Stereotypes and Prejudice in the Workplace
Managing Prejudice and Stereotypes
In our ever-changing global environment, prejudice and stereotypes are becoming increasingly more important to manage. Due to this, managers must have the ability to change cultural assumptions in their work environments.
What is a Stereotype?
A stereotype is defined as “an exaggerated belief or fixed idea about a person or group that is held by people and sustained by selective perception and selective forgetting” (Cañas & Sondak, 2011, p. 237). Stereotypes are frequently formed throughout the life of an individual but can also be formed throughout the work life of an individual through distorted information, limited experience, or an outside source’s perception.
What is Prejudice?
Prejudice, often incorrectly interchanged with stereotypes, is defined as a “preconceived idea or negative attitude formed before the facts are known” (Cañas & Sondak, 2011, p. 237). Both stereotypes and prejudice are inevitable in any workplace and help formulate the organizational culture by affecting interactions and trust.
The Destructive Nature of Stereotypes and Prejudice
Both stereotypes and prejudices are almost always destructive in nature as they create implications of superiority and inferiority that disrupt workplace communication. Thereby, it is critical for managers to recognize the difference and importance of these terms so that cultural assumptions, whether organizational, national, or ethnic are understood. If a manager knows the proper procedures for changing these cultural assumptions, the acceptance and endorsement of both stereotypes and prejudice can be overcome.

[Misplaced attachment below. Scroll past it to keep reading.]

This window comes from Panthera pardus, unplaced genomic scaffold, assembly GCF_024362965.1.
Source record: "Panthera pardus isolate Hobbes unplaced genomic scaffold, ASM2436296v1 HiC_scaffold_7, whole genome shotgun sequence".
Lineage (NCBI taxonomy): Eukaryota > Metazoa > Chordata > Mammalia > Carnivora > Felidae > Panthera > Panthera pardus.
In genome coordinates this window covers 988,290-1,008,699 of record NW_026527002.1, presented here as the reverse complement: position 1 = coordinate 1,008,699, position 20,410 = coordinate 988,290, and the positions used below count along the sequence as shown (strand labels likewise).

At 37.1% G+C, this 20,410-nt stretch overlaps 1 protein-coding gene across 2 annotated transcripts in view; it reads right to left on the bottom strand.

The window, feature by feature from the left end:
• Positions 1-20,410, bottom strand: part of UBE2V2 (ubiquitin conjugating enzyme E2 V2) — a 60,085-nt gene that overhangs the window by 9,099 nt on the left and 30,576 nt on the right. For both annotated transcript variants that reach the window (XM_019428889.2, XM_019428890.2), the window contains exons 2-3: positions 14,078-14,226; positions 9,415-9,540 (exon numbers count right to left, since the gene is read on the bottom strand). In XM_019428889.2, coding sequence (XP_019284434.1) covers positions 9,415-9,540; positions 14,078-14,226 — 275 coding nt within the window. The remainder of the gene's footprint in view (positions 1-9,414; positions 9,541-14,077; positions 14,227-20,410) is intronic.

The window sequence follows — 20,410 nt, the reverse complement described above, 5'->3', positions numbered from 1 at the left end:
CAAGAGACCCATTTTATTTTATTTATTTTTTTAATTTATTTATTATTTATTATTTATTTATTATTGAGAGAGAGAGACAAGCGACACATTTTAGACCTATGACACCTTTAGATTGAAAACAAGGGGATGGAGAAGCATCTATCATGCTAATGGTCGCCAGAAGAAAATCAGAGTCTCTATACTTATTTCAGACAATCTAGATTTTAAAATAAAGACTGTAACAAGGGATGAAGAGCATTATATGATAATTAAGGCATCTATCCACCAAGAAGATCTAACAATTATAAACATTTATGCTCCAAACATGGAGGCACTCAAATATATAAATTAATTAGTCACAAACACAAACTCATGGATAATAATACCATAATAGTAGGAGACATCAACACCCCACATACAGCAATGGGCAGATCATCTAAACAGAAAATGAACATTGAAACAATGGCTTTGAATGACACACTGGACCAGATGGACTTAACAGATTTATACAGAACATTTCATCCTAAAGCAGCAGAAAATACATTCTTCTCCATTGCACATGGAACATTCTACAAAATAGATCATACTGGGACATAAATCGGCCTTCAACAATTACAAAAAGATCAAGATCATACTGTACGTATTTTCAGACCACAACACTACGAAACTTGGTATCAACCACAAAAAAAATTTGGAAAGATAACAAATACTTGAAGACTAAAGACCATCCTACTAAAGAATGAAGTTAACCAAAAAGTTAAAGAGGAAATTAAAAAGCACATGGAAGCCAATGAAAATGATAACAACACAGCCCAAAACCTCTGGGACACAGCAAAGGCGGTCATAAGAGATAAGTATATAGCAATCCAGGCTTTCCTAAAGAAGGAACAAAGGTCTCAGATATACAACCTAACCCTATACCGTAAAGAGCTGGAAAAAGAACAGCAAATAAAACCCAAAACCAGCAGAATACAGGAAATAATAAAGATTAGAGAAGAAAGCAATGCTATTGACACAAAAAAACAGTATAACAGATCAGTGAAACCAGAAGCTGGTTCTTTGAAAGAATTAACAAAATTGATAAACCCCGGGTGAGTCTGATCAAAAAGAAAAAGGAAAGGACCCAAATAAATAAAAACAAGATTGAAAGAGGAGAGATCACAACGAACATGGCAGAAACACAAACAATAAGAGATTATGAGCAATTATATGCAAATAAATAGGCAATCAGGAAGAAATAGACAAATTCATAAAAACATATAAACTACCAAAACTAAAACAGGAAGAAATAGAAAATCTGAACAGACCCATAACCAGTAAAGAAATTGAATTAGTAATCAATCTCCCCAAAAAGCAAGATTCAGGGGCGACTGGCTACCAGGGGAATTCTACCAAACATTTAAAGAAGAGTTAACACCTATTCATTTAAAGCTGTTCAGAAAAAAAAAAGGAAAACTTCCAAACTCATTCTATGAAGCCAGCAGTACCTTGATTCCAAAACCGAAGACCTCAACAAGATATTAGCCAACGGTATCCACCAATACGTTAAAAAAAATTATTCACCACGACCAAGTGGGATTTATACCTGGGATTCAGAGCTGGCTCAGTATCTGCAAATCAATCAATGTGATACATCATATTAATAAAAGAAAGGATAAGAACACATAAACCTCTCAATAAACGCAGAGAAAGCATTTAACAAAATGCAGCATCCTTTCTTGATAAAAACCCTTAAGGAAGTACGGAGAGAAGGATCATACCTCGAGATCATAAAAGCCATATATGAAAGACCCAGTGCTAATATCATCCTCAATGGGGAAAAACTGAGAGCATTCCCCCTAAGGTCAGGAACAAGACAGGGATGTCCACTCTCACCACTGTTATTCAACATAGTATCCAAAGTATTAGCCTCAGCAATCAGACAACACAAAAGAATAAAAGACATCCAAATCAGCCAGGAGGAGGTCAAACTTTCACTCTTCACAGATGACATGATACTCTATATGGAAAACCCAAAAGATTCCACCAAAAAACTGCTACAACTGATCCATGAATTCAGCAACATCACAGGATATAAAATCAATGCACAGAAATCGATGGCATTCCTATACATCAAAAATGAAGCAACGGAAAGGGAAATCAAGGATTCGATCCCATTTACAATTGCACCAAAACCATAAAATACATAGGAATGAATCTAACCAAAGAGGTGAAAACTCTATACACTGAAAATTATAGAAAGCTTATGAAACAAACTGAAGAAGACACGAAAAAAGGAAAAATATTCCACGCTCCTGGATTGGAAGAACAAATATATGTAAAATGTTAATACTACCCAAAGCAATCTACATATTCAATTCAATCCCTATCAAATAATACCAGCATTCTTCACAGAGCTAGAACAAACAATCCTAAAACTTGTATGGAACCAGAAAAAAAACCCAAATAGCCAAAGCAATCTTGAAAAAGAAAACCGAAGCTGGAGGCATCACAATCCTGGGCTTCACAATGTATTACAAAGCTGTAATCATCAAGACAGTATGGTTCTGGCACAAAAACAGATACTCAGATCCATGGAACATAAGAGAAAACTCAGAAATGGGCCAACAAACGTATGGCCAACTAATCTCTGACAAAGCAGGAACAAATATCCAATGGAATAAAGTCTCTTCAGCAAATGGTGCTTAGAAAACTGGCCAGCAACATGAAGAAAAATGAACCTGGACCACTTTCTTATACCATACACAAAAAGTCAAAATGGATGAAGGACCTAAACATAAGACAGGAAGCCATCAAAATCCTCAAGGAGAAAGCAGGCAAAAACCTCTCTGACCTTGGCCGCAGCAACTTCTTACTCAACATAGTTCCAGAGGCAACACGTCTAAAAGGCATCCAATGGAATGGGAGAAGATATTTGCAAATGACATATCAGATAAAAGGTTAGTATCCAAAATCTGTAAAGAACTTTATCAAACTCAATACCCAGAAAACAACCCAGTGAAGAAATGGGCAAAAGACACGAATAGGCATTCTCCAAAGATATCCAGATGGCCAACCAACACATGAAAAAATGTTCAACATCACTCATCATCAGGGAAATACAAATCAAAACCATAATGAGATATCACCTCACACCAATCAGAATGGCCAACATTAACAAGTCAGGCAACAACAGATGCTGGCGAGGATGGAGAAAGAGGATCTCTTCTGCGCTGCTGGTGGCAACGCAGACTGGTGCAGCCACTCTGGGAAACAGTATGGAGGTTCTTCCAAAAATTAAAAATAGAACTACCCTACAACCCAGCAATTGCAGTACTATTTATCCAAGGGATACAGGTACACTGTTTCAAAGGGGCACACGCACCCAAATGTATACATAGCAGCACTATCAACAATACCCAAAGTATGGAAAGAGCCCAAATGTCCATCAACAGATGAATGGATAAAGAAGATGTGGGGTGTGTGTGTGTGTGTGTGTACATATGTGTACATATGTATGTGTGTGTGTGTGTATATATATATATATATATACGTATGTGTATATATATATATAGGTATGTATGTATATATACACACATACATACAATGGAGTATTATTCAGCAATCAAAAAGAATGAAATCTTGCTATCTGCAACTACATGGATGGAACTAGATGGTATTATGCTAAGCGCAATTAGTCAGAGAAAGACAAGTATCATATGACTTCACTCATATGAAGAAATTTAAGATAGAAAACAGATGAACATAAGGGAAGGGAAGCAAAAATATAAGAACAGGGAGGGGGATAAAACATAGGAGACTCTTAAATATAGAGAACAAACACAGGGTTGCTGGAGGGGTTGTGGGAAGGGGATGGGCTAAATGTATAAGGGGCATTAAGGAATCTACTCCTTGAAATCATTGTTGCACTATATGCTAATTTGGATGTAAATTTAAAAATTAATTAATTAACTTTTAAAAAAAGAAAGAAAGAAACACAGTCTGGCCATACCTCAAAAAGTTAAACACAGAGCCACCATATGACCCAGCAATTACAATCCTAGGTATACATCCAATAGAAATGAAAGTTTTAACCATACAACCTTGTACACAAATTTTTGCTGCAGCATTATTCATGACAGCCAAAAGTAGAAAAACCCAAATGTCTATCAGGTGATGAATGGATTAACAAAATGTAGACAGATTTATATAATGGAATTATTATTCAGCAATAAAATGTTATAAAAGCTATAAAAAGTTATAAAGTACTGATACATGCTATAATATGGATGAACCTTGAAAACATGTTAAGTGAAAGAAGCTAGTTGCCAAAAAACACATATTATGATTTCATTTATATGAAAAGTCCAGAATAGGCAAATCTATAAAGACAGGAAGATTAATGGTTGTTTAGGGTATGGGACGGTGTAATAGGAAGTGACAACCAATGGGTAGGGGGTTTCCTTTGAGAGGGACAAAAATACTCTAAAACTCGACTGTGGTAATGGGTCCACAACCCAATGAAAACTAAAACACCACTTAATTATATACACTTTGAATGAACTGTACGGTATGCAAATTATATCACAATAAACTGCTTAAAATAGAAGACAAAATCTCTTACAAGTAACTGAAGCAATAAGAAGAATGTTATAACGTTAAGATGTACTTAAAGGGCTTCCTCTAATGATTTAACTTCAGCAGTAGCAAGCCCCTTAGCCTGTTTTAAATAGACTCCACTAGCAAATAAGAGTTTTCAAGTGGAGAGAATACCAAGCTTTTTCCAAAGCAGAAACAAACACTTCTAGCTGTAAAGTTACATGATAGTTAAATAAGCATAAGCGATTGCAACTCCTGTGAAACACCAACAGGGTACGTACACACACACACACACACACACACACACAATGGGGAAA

How Do Managers and Leaders Change Cultural Assumptions?
One such method is through diversity education where employees reflect on the stereotypes and prejudices they have experienced throughout their lives. These reflections can either be their own personal thoughts, or those they have experienced. By airing these topics, employees will recognize the stereotype’s or prejudice’s context and origin, recognize individuals for contributions rather than cultural or ethnic background, and aid in recognizing that not everyone fits into a box, opening the minds of both themselves and their coworkers. Through these exercises employees will learn to be uninfluenced by others’ opinions, creating an open and accepting organizational culture.
Author: Erin Mires is a Millennial, an Organization Development Consultant, the Diversity Co-Chair of LSHRM, and is currently finishing her dissertation on determining the cause of power struggles related to language diversity in multilingual organizations for her PhD in Organizational Development and Leadership. She can be contacted at firstname.lastname@example.org.